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Zantedeschia aethiopica (L)Spreng. Calla lily, Arum lily. Half hardy annual. Distribution: South Africa. The genus name commemorates Giovanni Zantedeschi (1773-1846) an Italian physician and botanist. Born in Molina he studied medicine in Verona and Padua. He corresponded with the German botanist, Kurt Sprengel, who named the genus Zantedeschia in his honour in 1826, separating it from Calla, where, as C. aethiopica, it had been previously described by Linnaeus. He had broad interests, including the effect of different parts of the spectrum of light on plant growth, reporting in 1843, that red, orange and yellow light are heliotropically inactive. The botanic museum in Molina is dedicated to his memory. Aethiopica, merely means 'African'. The leaves are used as a warm poultice for headaches in ‘muthi’ medicine. It has become an invasive weed in parts of Australia. It was introduced, as a greenhouse plant, to Europe in the mid-17th century, where the long lasting flowers are popular in flower arranging and for weddings and funerals – a curious combination (Oakeley, 2012). Photographed in the Medicinal Garden of the Royal College of Physicians, London.

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view Zantedeschia aethiopica (L)Spreng. Calla lily, Arum lily. Half hardy annual. Distribution: South Africa. The genus name commemorates Giovanni Zantedeschi (1773-1846) an Italian physician and botanist. Born in Molina he studied medicine in Verona and Padua. He corresponded with the German botanist, Kurt Sprengel, who named the genus Zantedeschia in his honour in 1826, separating it from Calla, where, as C. aethiopica, it had been previously described by Linnaeus. He had broad interests, including the effect of different parts of the spectrum of light on plant growth, reporting in 1843, that red, orange and yellow light are heliotropically inactive. The botanic museum in Molina is dedicated to his memory. Aethiopica, merely means 'African'. The leaves are used as a warm poultice for headaches in ‘muthi’ medicine. It has become an invasive weed in parts of Australia. It was introduced, as a greenhouse plant, to Europe in the mid-17th century, where the long lasting flowers are popular in flower arranging and for weddings and funerals – a curious combination (Oakeley, 2012). Photographed in the Medicinal Garden of the Royal College of Physicians, London.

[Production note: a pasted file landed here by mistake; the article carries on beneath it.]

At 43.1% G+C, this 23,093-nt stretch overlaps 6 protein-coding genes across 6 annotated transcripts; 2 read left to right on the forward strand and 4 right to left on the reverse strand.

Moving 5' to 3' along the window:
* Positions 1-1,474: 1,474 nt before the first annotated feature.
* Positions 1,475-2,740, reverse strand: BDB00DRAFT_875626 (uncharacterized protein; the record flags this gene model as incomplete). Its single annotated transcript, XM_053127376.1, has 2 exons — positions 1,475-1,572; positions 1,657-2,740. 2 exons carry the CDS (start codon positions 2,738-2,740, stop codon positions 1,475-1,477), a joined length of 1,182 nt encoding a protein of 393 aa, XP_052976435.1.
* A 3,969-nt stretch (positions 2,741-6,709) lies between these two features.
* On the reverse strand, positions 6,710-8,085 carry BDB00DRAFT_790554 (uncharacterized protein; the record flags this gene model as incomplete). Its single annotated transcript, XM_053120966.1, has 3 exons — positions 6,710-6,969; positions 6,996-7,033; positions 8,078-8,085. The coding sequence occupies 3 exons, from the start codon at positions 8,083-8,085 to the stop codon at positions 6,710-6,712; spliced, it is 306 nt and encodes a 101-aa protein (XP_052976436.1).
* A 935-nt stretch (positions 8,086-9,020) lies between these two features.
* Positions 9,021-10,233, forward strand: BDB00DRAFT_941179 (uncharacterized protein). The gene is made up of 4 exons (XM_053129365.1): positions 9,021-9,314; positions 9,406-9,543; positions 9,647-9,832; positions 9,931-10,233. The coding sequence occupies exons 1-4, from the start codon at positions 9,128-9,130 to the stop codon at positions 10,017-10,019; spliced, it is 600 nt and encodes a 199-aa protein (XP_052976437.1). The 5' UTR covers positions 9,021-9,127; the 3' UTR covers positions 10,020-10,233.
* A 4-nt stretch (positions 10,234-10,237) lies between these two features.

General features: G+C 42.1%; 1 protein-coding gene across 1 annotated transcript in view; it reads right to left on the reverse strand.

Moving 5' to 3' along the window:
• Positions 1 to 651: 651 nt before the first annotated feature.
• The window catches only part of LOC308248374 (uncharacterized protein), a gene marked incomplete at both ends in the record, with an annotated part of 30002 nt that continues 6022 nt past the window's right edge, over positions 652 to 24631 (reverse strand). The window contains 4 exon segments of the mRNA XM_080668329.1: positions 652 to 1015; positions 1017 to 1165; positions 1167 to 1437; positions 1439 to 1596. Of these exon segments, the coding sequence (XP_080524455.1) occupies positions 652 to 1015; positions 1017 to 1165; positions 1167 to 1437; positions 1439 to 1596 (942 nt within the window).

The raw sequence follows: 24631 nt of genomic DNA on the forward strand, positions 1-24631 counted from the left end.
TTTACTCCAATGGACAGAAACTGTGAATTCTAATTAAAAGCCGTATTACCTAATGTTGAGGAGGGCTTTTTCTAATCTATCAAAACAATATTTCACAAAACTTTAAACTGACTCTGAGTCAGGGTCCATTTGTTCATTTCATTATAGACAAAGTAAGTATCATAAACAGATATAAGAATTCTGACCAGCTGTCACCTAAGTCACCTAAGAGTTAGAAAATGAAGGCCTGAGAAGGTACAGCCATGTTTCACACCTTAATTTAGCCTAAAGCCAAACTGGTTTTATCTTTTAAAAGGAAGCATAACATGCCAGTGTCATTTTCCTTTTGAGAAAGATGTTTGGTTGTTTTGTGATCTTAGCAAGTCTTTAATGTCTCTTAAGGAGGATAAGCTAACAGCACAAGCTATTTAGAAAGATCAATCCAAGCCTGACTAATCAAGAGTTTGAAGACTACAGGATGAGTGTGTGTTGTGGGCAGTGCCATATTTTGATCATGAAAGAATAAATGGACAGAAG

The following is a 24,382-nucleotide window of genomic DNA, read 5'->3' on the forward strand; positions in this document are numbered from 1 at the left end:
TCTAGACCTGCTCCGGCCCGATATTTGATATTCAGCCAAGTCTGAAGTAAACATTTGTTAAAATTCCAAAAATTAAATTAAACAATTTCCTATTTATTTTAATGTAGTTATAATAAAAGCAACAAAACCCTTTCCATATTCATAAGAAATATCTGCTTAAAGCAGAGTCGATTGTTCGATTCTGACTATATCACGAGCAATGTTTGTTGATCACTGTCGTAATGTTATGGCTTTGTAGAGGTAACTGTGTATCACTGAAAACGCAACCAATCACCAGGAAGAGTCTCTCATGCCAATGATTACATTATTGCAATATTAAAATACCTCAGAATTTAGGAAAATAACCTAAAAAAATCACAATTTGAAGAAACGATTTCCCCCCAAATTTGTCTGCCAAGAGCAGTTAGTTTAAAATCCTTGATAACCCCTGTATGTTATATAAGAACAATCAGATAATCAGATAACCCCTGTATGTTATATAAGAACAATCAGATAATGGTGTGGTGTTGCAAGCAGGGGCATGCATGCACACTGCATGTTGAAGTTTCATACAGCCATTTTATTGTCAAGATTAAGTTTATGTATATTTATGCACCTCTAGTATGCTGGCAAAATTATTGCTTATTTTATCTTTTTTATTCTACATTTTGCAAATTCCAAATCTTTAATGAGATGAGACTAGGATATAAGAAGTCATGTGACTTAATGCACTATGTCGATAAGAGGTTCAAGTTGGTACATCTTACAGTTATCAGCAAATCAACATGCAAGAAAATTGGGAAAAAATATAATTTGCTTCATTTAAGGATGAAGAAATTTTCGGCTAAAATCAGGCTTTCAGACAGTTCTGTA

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Credit: Zantedeschia aethiopica (L)Spreng. Calla lily, Arum lily. Half hardy annual. Distribution: South Africa. The genus name commemorates Giovanni Zantedeschi (1773-1846) an Italian physician and botanist. Born in Molina he studied medicine in Verona and Padua. He corresponded with the German botanist, Kurt Sprengel, who named the genus Zantedeschia in his honour in 1826, separating it from Calla, where, as C. aethiopica, it had been previously described by Linnaeus. He had broad interests, including the effect of different parts of the spectrum of light on plant growth, reporting in 1843, that red, orange and yellow light are heliotropically inactive. The botanic museum in Molina is dedicated to his memory. Aethiopica, merely means 'African'. The leaves are used as a warm poultice for headaches in ‘muthi’ medicine. It has become an invasive weed in parts of Australia. It was introduced, as a greenhouse plant, to Europe in the mid-17th century, where the long lasting flowers are popular in flower arranging and for weddings and funerals – a curious combination (Oakeley, 2012). Photographed in the Medicinal Garden of the Royal College of Physicians, London. Dr Henry Oakeley. Attribution 4.0 International (CC BY 4.0)

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